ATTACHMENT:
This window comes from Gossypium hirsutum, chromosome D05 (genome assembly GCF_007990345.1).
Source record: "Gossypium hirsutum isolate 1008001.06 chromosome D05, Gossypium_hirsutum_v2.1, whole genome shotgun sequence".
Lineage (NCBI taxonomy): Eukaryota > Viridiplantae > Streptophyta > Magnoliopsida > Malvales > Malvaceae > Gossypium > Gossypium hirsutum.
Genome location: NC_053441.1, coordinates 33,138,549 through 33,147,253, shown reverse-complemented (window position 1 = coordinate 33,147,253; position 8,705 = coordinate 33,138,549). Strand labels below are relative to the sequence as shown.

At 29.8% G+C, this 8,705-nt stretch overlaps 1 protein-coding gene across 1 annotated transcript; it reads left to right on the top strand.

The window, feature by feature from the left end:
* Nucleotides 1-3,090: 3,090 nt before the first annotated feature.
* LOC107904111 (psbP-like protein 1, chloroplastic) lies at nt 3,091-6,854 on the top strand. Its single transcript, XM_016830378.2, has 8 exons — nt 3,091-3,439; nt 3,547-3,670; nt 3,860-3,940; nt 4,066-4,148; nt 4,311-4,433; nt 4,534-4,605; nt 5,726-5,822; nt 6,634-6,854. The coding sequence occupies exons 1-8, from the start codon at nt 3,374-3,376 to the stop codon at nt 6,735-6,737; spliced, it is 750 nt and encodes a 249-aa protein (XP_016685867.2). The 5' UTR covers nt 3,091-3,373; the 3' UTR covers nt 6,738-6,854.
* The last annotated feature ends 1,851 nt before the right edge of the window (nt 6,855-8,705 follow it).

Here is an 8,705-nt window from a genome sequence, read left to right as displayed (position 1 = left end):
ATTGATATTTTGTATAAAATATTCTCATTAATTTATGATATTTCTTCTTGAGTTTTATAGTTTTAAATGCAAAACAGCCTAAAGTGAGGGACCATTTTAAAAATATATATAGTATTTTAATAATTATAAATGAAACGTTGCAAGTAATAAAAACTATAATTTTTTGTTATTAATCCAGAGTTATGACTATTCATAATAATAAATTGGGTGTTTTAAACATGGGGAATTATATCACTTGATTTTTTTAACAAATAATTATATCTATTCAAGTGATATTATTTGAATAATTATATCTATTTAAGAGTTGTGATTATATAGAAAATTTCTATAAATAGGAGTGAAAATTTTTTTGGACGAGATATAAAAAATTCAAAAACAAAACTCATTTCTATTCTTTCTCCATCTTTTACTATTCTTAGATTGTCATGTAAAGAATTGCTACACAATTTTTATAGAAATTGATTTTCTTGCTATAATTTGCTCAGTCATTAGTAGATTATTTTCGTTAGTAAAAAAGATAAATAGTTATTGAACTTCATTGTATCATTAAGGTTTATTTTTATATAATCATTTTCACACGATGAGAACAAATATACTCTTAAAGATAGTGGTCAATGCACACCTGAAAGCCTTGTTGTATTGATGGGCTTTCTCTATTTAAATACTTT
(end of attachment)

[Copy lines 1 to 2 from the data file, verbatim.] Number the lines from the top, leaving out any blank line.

This window comes from Gossypium hirsutum, chromosome D05 (genome assembly GCF_007990345.1).
Source record: "Gossypium hirsutum isolate 1008001.06 chromosome D05, Gossypium_hirsutum_v2.1, whole genome shotgun sequence".